Gone too far, changing tack, halftime oranges, buying garbage, and a German powerhouse.
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Towards the end of 2022 there was a particular shift in the sentiment towards this sector. Choke Point 2, as it became known, targeted the banking relationships of crypto businesses and ultimately took out Silvergate Bank, Silicon Valley Bank as well as a few others along the way.
While that was intentional, the knock on effects of it certainly were not. Would Credit Suisse have died without the attack on the US crypto industry? Perhaps not.
The strategy didn’t really have the desired effect since it did more damage to the traditional finance sector than it did to the intended target. The process quickly moved on, with the SEC bringing action against Binance, Coinbase and various others.
Then something changed.
The Hong Kong news referred to here was the HK government calling on its banks to support the crypto industry at exactly the moment the US government was trying to kill it.
HSBC launched three digital asset ETFs for its clients this week. This wasn’t restricted to Hong Kong. Overtures have been made from the Middle East and London too. America was about to kill an industry everyone else wanted.
Then what happened? Within a month we got multiple spot ETF applications from BlackRock and others. On Friday we got a completely new US ETF approved, amusingly called the Volatility Shares Trust which is a leveraged bitcoin futures ETF. It commenced trading on Tuesday.
In what world is a leveraged synthetic product acceptable for retail investors when a simple spot product is denied? It utterly destroys the notion that the SEC is out to protect retail investors when this product is much riskier than a spot ETF and yet somehow gets approved.
The existing US Futures ETF (ticker “BITO”) just had its biggest week of inflows for a year and now has over a billion dollars in AUM.
Suffice to say, it all bodes rather well for the spot products in the pipeline. The whole process has been utterly insane and the SECs reputation has been totally trashed by it. Not least because they are now facing multiple lawsuits that they are likely to lose.
The pendulum has swung. They went too far and however irritating the process has been, I suppose we should welcome the backflip and embrace it.
On the theme of changing sentiment. It wasn’t just the US. The IMF this week has changed tack too.
Bans are off the table. Now the focus is on competitor products, namely CBDCs.
Some of this sentiment shift is driven by the clear success in El Salvador. They endured two years of heat from the IMF for adopting bitcoin but the economic statistics there are so overwhelming it is becoming hard to deny. Attacking El Salvador as a strategy has failed, it's time for something new.
I think very little of El Salavador’s success has anything to do with bitcoin. Simply, it is sensible economic policies like making it easy for talented people to get visas and then not taxing them too much. Their economy grew 10% last year and looks set to exceed that in 2023.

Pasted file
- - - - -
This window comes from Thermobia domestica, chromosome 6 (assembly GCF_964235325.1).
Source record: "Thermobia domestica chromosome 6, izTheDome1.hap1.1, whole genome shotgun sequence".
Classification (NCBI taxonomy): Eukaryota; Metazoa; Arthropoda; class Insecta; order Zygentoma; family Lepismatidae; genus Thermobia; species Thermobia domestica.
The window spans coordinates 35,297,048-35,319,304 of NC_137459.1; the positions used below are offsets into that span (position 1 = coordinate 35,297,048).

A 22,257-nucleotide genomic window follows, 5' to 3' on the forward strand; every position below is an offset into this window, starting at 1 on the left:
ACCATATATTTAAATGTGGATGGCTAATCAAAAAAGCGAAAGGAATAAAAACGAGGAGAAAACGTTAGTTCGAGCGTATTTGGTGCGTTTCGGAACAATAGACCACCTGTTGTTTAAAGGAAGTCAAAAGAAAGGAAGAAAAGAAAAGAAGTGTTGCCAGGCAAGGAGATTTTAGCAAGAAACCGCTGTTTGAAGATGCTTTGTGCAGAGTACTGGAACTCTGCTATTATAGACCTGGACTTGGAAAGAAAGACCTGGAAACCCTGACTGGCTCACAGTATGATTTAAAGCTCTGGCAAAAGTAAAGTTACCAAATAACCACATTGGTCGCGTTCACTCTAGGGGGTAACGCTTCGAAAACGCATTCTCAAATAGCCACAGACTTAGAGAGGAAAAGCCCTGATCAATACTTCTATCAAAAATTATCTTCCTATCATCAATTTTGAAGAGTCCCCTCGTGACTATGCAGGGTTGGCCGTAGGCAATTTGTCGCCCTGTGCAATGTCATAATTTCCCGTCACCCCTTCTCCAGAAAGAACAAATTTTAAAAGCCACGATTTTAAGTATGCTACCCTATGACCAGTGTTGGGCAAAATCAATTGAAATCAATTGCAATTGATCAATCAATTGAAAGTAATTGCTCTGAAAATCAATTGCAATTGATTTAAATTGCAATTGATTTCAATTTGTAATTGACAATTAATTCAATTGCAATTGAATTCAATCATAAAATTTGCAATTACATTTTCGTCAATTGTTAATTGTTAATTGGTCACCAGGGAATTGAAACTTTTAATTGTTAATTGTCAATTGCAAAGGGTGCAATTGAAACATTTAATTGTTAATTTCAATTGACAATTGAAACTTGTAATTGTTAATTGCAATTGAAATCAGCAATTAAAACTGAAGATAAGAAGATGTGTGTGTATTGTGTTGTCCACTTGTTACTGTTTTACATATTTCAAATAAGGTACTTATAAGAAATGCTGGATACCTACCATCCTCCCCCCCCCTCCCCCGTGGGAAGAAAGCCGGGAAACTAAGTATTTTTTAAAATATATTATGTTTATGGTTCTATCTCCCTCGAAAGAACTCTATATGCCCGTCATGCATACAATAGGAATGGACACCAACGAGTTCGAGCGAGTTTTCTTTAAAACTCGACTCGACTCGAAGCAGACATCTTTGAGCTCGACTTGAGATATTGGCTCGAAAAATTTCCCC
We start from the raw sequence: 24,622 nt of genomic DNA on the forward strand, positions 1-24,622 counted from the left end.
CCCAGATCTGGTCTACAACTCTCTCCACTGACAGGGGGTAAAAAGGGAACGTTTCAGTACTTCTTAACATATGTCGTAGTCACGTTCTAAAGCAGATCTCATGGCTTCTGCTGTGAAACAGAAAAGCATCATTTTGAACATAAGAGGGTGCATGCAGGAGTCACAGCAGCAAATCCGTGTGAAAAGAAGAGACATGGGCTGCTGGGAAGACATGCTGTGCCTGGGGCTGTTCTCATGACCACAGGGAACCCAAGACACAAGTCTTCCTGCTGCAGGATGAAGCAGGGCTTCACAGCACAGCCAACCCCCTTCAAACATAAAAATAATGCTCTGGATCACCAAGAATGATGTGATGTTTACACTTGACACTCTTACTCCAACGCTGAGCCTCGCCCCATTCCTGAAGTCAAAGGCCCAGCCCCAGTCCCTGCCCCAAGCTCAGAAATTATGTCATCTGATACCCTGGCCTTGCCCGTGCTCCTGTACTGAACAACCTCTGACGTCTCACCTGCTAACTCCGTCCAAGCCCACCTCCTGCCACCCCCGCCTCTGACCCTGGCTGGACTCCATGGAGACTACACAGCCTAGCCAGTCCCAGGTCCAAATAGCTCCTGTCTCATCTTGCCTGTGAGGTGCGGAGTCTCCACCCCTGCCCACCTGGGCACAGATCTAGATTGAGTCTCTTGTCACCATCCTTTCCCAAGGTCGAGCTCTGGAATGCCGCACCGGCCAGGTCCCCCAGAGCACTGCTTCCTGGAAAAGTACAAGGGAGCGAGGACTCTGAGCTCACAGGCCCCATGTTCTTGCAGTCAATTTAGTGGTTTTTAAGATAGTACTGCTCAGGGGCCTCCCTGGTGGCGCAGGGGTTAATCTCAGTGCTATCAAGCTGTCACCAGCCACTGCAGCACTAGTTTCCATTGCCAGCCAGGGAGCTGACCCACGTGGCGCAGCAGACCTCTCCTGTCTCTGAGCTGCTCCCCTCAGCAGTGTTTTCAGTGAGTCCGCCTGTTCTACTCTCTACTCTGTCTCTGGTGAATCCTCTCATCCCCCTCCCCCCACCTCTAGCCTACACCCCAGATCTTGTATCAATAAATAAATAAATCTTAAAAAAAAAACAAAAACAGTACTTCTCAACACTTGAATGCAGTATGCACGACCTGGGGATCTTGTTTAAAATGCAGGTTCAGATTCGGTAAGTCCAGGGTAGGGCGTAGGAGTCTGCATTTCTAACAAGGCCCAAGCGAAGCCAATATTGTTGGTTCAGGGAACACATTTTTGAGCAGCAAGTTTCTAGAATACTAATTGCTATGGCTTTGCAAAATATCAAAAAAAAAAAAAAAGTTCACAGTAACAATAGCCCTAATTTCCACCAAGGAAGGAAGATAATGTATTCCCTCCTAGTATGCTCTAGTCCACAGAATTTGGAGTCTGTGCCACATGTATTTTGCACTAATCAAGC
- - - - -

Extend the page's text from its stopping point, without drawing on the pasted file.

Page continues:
A striking chart. For such a volatile currency, bitcoin is a very consistent performer. Those red candle years are tremendously painful though and perhaps sear themselves into the memory more than anything else. They generate far more news too. You won’t read too much about bitcoin this year because it’s doing well (but not so spectacularly well that it's newsworthy).
As we turn the corner, priced in bitcoin, the year looks like this:
S&P 500 -37%
Crude Oil -53%
13 years, 3 negative ones and those 3 years probably account for 90% of the articles on bitcoin.
Don’t complain though; take the opportunity it creates.
Since the US debt ceiling was suspended earlier this month, the US government has borrowed $700 billion dollars. It’s a monumental level of debt issuance in just 13 working days since. $2,000 for every American.
If that’s surprising, it’s even more surprising to me that the bond market barely blinked. Where is the money coming from and who is buying this total garbage?
Lagarde’s “journey” continues. As she expressed at the last interest rate rise, “we are not there yet and there are more rate rises to come”. Perhaps.
“Slowed sharply”. It was hardly flying either. German house prices fell by 6% last month, the steepest fall in history. Industrial production is off a cliff.
Over at powerhouse Siemens Energy, things are worse. Shares crashed 37% on Friday, the worst single-day drop ever. The company issued a profit warning and withdrew earnings guidance, citing issues at its Gamesa wind-turbine division. That should not be happening given the demand for renewable energy in Germany; something is off.
The ECB though has other objectives. They gave an update on their “crypto-strategy” this week. ‘No public backing for crypto’, whatever that means. ‘Regulations’, so presumably the complete stifling of innovation and essentially exclude Europe from any of the benefits of the industry (exactly as they are doing with AI). Then, brilliantly, we will release our own version of the same thing which we will call a CBDC.
It’s utter nonsense. Clearly, there is market demand for effective, immediate and permissionless payments. CBDCs will not deliver that. They will be a surveillance mechanism (for your safety of course).
I have zero faith in the ECB. They are institutionally unable to innovate because innovation destroys existing institutions and they exist solely to protect them. Their statistics are false and the theatre of lies will collapse in a heap if it hasn’t already. It’s fun to pretend though and they are very good at it.
Read our bitcoin news wrap-up for last month on Livewire.
Our May 2023 report to investors can be found here.
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